At the same time, it might be understandable if a Buddhist family living in Whitby is a bit upset over the mascot of the local weed-paraphernalia store, the “Laughing Buddha”, which features a jolly fat Chinese Bùdài smoking an oriental-style bong.
In instances such as this two questions arise, what is the context and what is the appropriate reaction?
Concerning the context, associating the Buddha with a business trafficking in intoxicating substances offends Buddhist sensibilities as it runs contrary to the precept against the use of intoxicants and also is inconsistent with Right Livelihood. So it could be considered offensive, even more so because it conveys to people unfamiliar with Buddhist teachings the idea that Buddhist enlightenment is compatible with intoxication (which it is not).
On the other hand, it’s important to keep things in perspective. A friend of mine who does research on Nazi Germany has pointed out that one of the propaganda tropes of Nazism was the image of the “laughing Jew” which sought to depict Jewish people as clowns, utterly at odds with the supposed “serious” aim of creating an Aryan super race. Compared to the Nazi project, marketing cannabis to a bunch of stoners using the Buddha’s image may be offensive and tragically misleading, but it probably does more harm to marijuana users than it does to people who follow the Buddha’s teachings.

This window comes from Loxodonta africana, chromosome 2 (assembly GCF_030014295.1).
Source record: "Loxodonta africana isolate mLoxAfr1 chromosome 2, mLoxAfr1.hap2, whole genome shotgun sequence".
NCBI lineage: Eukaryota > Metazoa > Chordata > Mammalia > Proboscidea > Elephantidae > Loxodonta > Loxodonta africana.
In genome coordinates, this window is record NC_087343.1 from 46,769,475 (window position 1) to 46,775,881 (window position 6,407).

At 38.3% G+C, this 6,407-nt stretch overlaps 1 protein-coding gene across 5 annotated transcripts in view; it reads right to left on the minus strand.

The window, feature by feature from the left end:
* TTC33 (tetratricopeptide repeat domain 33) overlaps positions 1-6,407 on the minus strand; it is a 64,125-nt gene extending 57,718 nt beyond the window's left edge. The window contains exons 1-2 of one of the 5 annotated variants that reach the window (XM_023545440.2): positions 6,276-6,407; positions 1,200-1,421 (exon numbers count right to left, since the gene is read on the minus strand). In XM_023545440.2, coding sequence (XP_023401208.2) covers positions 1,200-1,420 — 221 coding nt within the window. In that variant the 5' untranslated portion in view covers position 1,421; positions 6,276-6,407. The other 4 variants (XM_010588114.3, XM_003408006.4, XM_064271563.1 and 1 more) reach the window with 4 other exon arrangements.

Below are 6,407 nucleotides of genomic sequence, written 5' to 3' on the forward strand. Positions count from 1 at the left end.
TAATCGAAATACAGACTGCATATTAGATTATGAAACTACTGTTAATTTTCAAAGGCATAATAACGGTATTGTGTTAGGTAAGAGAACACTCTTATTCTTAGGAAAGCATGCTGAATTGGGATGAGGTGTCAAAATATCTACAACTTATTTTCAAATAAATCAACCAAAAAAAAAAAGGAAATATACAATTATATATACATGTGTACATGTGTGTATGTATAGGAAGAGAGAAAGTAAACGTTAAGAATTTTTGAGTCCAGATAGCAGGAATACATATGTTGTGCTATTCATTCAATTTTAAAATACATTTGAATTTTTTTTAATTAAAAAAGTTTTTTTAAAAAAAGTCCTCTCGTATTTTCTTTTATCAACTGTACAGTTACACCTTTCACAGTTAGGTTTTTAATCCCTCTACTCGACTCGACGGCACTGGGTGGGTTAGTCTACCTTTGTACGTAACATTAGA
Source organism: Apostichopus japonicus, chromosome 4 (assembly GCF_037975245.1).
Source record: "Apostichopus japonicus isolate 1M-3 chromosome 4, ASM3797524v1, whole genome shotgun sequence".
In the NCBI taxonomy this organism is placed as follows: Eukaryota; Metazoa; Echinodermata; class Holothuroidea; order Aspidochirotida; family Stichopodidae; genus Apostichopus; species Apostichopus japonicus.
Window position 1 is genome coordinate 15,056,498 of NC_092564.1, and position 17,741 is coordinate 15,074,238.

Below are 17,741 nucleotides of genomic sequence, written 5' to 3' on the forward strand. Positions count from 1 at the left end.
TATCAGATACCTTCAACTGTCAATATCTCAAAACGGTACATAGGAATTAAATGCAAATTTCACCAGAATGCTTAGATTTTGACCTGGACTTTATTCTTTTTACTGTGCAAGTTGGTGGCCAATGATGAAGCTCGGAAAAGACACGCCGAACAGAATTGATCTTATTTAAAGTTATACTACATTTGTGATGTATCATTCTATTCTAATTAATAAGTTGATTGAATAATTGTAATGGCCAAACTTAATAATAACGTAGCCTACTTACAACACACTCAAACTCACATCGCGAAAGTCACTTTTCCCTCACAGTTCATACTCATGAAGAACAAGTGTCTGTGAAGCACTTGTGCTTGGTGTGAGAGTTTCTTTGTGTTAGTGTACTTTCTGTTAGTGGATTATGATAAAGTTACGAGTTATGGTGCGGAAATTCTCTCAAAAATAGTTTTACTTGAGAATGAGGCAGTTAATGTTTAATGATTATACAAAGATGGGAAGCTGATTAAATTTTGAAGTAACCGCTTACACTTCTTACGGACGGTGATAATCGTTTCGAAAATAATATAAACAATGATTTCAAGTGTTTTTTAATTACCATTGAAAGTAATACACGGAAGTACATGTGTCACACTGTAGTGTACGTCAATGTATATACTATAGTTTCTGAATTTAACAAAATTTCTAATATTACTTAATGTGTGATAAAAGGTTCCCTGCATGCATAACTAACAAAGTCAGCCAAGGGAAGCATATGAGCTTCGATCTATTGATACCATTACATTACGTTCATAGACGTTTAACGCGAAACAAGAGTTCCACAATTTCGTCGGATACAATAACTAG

As for how one should react, it seems to me that the most constructive thing would be to talk to the owners of the business in question and discuss with them the misleading nature of their business name. My guess is that the business owners have no clue that what they are doing sends unfortunate messages about a philosophy that guides millions of people. You probably won’t get them to change the name of the business, but you probably would “enlighten” them (in the colloquial sense) more than they feel enlightened by smoking weed.
That is a level of bodhisattva social responsibility that I am not prepared to take up! They’ll have to continue their business without my comments, alas.
Hi, I am is Knot.
I do support KBO. This organization is non-profit organization. Many volunteers finnished meditation and Vipassana meditation course.
I have seen and joined many activities which held by this organization to educate people about Buddha. The campaigns are about please respect Buddha, and stop disrespect the Buddha by using as decroration or merchandise.For example, walking campaign in Khao san Rd. or JJ market. I also joined booths in Wat Arun, Wat Pho, Wat Benchamabophit. In booth, there are video regarding Buddha’s teaching…5000s Magazine is also a channel to educate. This is good megazine that tell Dhamma and Buddha’s teaching can be applied to people’life also laypeople. It publishes every two months in book stores such as B2S and etc…Buddha does not teach us only to be a good person, but more than that such as to reach enlightenment. Thus, this is a good campaign to support.